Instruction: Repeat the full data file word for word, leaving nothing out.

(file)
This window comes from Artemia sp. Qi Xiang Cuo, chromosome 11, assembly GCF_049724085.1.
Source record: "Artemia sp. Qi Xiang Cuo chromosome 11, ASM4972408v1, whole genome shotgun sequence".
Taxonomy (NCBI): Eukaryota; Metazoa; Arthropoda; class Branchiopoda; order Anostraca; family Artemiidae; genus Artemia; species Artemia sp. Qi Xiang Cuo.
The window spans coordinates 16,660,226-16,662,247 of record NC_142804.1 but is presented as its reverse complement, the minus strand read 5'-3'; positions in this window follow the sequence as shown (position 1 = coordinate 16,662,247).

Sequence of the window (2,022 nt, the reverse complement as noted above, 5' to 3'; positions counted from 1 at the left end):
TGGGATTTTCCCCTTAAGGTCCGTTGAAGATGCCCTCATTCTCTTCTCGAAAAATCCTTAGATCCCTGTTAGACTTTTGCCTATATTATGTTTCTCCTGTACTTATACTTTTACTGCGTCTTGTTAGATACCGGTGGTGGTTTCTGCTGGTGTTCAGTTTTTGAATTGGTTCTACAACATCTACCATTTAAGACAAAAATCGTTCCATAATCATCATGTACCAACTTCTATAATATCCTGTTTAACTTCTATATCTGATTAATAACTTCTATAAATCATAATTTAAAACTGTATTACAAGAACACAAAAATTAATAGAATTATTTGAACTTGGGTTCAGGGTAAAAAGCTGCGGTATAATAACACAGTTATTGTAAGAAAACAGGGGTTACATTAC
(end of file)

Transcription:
This window comes from Artemia sp. Qi Xiang Cuo, chromosome 11, assembly GCF_049724085.1.
Source record: "Artemia sp. Qi Xiang Cuo chromosome 11, ASM4972408v1, whole genome shotgun sequence".
Taxonomy (NCBI): Eukaryota; Metazoa; Arthropoda; class Branchiopoda; order Anostraca; family Artemiidae; genus Artemia; species Artemia sp. Qi Xiang Cuo.
The window spans coordinates 16,660,226-16,662,247 of record NC_142804.1 but is presented as its reverse complement, the minus strand read 5'-3'; positions in this window follow the sequence as shown (position 1 = coordinate 16,662,247).

Sequence of the window (2,022 nt, the reverse complement as noted above, 5' to 3'; positions counted from 1 at the left end):
TGGGATTTTCCCCTTAAGGTCCGTTGAAGATGCCCTCATTCTCTTCTCGAAAAATCCTTAGATCCCTGTTAGACTTTTGCCTATATTATGTTTCTCCTGTACTTATACTTTTACTGCGTCTTGTTAGATACCGGTGGTGGTTTCTGCTGGTGTTCAGTTTTTGAATTGGTTCTACAACATCTACCATTTAAGACAAAAATCGTTCCATAATCATCATGTACCAACTTCTATAATATCCTGTTTAACTTCTATATCTGATTAATAACTTCTATAAATCATAATTTAAAACTGTATTACAAGAACACAAAAATTAATAGAATTATTTGAACTTGGGTTCAGGGTAAAAAGCTGCGGTATAATAACACAGTTATTGTAAGAAAACAGGGGTTACATTAC